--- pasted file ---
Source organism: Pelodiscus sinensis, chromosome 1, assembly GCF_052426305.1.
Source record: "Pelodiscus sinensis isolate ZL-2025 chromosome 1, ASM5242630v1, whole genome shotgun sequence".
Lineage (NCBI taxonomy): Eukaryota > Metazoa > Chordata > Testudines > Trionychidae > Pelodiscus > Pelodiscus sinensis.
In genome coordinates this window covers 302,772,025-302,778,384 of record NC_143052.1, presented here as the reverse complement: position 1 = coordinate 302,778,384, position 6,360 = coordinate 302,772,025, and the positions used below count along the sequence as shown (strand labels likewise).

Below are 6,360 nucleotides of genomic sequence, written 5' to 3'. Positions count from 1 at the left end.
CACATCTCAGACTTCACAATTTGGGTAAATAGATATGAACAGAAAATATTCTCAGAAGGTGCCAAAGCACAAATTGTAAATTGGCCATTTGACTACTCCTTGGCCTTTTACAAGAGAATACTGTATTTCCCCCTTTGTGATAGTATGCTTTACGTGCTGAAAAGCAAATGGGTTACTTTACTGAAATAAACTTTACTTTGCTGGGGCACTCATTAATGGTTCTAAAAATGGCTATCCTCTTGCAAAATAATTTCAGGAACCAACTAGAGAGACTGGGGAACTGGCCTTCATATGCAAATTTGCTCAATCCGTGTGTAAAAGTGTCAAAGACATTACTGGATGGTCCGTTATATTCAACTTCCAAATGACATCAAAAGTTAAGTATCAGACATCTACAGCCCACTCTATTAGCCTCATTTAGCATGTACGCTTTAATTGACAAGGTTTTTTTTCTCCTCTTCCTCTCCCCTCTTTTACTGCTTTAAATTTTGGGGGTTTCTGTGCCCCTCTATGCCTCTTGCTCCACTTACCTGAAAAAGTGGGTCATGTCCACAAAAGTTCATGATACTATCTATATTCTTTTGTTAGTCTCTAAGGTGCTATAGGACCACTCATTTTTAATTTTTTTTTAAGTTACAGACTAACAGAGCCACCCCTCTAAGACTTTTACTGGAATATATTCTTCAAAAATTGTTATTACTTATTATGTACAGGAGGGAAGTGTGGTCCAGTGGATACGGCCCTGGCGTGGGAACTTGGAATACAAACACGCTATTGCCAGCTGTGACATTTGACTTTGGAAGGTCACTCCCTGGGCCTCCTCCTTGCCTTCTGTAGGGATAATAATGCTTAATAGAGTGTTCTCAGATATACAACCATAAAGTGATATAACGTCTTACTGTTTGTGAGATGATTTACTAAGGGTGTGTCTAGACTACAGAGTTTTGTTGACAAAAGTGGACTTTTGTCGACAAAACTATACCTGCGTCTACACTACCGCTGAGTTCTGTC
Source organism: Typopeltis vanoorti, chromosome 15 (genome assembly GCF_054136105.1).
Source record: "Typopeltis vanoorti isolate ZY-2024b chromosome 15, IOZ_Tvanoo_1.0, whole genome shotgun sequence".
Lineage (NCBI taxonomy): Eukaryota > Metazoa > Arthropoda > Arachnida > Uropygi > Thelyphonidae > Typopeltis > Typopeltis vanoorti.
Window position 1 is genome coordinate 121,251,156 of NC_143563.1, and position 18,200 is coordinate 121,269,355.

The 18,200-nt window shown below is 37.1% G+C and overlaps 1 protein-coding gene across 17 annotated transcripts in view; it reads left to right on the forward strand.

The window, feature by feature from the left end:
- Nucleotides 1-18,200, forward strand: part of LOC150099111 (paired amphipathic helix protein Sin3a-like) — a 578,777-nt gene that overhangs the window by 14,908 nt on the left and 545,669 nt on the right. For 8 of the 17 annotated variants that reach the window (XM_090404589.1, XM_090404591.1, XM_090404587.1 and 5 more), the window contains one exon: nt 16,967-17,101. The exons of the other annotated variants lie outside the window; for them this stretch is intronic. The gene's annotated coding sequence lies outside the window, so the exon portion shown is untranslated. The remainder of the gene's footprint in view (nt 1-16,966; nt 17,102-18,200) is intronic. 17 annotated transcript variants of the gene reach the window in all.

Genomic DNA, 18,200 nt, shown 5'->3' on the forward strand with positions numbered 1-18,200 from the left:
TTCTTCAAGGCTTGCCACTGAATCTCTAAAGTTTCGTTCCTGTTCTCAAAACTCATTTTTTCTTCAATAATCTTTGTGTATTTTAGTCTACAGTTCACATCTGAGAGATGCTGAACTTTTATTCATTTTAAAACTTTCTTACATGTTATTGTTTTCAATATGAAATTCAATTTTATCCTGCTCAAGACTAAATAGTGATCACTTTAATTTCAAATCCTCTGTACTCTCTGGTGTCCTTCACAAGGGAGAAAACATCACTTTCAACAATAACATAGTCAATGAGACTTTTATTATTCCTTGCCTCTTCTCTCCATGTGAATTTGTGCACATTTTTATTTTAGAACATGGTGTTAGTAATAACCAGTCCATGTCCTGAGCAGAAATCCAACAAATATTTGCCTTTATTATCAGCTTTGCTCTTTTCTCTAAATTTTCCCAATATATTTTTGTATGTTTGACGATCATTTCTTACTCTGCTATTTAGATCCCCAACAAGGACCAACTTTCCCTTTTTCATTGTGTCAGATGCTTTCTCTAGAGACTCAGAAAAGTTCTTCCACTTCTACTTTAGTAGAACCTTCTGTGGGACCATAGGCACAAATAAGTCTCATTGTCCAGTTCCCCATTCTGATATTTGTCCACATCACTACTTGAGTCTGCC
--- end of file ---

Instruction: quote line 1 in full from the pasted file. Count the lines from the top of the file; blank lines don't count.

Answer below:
Source organism: Pelodiscus sinensis, chromosome 1, assembly GCF_052426305.1.